Reevaluating Work – Work as an Idol

Reevaluating Work – Work as an Idol

Reevaluating Work –  Work as an Idol

 (Luke 10: 38-42)

Introduction:

Nichola and Darren were bubbling over with excitement. It took them 17 months of planning and $17,000 of expenses to make sure they would have a perfect wedding. All went as planned – until the morning of the wedding.

The make-up done at a department store took longer than expected and the results were less than flattering. The vintage car that the couple reserved could not be used, as it had no seat belts. As a result, Nichola and her two small kids hat to pile into her Ford Focus. On her way to the church Nichola remembered that she forgot the dress of one of the flower girls and had to return home to retrieve it. That was when she got a text from her bridesmaid saying she couldn’t come because her child was sick. When Nichola finally got to the church she was so late that she missed the ceremony. Darren, angry and embarrassed, never really forgave her and they broke up shortly afterwards. (Source: The Sun. Bride and Doom: Woman dumped by her husband-to-be when she missed her OWN L12k wedding, January 28, 2018)

Doing lots of good things in preparation for the biggest day of her life kept Nichola from experiencing that big day. Today we will look another person who was so distracted by good things that she missed out on the best Thing. We will see that she is not alone. We too have allowed the good to get in the way of the Best.

(Read the text)

1. The Martha Syndrome (“distracted by all the preparations”)

Three people are present in this narrative, Martha, her sister Mary, and Jesus. They each have significant things to say to us.

Let’s look at Martha first. Martha was crazy busy. Why shouldn’t she be? After all Jesus was there.  But Martha was not present. Like many of us, she “opened her home to Jesus”. And like many of us she was “distracted by all the preparations.”

Martha was a very religious Jewish woman who was an idolater. What is idolatry? Well, it is not what we commonly think it is. Idolatry is not bowing down to a statue or object manufactured by humans and giving your life to it. Idolatry is elevating good things – like work – and making it the main thing. Idolatry is taking a secondary occupation and making it our primary occupation. It is making the good become the ultimate. Martha let work get in the way of worship.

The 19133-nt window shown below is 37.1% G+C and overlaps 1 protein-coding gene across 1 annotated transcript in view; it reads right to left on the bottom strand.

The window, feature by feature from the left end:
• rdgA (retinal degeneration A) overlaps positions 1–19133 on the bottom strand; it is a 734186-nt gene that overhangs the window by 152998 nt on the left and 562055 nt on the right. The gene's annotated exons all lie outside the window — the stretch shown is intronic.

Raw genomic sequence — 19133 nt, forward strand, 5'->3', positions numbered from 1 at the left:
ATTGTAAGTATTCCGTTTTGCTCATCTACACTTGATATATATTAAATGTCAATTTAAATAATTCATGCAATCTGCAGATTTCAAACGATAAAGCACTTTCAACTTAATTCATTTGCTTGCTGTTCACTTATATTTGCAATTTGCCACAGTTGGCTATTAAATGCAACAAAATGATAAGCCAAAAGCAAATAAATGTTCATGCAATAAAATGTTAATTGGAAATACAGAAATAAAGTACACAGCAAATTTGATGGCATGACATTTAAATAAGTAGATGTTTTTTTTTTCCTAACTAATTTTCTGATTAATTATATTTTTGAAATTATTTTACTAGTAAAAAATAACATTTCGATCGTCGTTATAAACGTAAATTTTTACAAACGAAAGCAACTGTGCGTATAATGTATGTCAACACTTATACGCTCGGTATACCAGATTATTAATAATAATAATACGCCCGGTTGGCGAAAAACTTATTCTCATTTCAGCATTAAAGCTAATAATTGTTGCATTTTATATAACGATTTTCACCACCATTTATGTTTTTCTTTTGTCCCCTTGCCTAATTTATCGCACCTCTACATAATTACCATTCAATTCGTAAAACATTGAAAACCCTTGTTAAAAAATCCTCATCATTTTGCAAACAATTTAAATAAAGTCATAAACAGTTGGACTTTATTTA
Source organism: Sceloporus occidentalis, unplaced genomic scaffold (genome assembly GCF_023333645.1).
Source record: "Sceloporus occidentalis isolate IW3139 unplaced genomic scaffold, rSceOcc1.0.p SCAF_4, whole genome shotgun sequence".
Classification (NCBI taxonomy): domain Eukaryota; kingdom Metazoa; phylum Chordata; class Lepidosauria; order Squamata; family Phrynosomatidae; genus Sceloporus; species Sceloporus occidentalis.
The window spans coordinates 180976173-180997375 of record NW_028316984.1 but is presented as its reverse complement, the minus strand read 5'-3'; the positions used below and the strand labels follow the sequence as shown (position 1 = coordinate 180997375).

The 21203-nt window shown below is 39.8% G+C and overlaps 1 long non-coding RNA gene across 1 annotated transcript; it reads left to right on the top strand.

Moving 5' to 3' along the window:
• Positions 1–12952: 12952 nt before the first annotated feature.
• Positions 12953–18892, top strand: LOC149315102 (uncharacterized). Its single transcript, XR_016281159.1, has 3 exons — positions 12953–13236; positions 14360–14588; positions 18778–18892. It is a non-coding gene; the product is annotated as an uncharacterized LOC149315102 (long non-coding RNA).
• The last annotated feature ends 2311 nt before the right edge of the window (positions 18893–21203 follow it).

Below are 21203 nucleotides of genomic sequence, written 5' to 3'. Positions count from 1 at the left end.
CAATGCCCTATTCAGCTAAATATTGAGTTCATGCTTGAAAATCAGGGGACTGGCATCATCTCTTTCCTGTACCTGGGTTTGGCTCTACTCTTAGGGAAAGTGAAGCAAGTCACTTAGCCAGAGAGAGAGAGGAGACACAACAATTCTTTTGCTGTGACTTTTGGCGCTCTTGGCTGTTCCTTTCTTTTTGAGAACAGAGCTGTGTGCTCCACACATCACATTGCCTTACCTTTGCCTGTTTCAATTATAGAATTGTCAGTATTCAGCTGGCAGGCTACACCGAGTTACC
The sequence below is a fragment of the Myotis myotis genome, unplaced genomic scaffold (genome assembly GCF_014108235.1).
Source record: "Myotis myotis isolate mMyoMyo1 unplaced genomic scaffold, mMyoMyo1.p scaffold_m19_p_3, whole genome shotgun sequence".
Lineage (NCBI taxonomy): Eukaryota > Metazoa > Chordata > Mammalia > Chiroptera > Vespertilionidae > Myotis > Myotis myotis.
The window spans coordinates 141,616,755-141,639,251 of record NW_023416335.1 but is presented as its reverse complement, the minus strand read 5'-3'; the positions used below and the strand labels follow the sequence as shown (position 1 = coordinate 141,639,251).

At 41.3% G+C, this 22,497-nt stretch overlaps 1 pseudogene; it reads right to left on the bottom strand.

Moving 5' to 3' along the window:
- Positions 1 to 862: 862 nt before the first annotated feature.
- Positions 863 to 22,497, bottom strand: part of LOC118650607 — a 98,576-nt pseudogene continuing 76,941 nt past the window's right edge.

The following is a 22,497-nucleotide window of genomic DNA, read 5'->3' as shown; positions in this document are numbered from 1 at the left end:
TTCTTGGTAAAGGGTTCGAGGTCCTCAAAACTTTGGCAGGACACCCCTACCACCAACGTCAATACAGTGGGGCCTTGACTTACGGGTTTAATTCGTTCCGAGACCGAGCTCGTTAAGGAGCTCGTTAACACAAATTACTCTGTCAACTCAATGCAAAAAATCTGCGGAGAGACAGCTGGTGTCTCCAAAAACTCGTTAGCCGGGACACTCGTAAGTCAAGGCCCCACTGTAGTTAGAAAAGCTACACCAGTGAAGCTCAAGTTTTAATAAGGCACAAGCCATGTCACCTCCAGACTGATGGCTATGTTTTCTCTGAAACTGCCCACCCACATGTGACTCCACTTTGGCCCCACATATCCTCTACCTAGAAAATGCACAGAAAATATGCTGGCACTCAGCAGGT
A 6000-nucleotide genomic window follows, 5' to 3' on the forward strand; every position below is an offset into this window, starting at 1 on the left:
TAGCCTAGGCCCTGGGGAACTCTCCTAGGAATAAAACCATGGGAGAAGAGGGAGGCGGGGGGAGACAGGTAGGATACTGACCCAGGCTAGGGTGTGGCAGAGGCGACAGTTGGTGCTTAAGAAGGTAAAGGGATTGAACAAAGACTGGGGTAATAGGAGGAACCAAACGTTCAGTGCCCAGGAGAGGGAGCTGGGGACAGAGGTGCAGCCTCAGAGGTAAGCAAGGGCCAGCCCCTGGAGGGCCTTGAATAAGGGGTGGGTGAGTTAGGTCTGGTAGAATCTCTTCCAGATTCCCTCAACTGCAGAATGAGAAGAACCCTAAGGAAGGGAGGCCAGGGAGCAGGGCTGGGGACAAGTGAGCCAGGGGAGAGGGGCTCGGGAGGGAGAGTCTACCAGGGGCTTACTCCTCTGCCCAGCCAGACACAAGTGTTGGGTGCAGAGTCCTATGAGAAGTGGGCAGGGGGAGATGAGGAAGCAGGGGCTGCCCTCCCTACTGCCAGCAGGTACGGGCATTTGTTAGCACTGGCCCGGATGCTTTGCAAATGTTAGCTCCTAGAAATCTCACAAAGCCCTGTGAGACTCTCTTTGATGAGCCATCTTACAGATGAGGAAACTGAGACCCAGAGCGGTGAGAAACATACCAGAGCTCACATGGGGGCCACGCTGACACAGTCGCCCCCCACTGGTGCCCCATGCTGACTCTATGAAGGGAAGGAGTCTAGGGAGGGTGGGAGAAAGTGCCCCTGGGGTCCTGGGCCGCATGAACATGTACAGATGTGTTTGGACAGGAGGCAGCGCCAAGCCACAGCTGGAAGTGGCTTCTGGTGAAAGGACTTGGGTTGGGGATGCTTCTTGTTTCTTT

Jesus saw right through Martha. He saw that she was losing control of the situation. What happens when we lose control of things? Like Martha we get worried.

The red light that lights up on the dash board of our car tells us that something is not right. Worry is like that. Worry tells us something is not right. Martha thought that the circumstances were not how they should be – Mary should help, there’s just too much to do for one person. We think that by changing the circumstances we can alleviate anxiety. But that is not the answer. The true issue is who is in control of life? Worry always tells us that we are not in control.

When we are worried and when no solution is in sight, it affects our emotions. Like Martha, we get upset. Emotions should never drive our behavior. Emotions will, however, always indicate what we think and value.

“Lord, don’t you care that my sister has left me to do the work by myself?” No, Jesus did not care that Mary wasn’t helping Martha. Martha’s question reflected her own self-pity. “Lord, look at how my sister has shafted me! Look at the burden I am under! Lord, look at all that I am doing and can’t continue to do without Mary’s help.” Martha was full of self-pity. Self-pity is not a virtue. Self-pity is a sign of an ego-driven personality. It wasn’t about Jesus. It wasn’t even about Mary. It was about Martha.

Many of us have succumbed to the Martha-Syndrome. We want to be in control. To be in control we need to produce good results. After a while the work itself takes on massive proportions. Work runs our lives and becomes the god that we serve.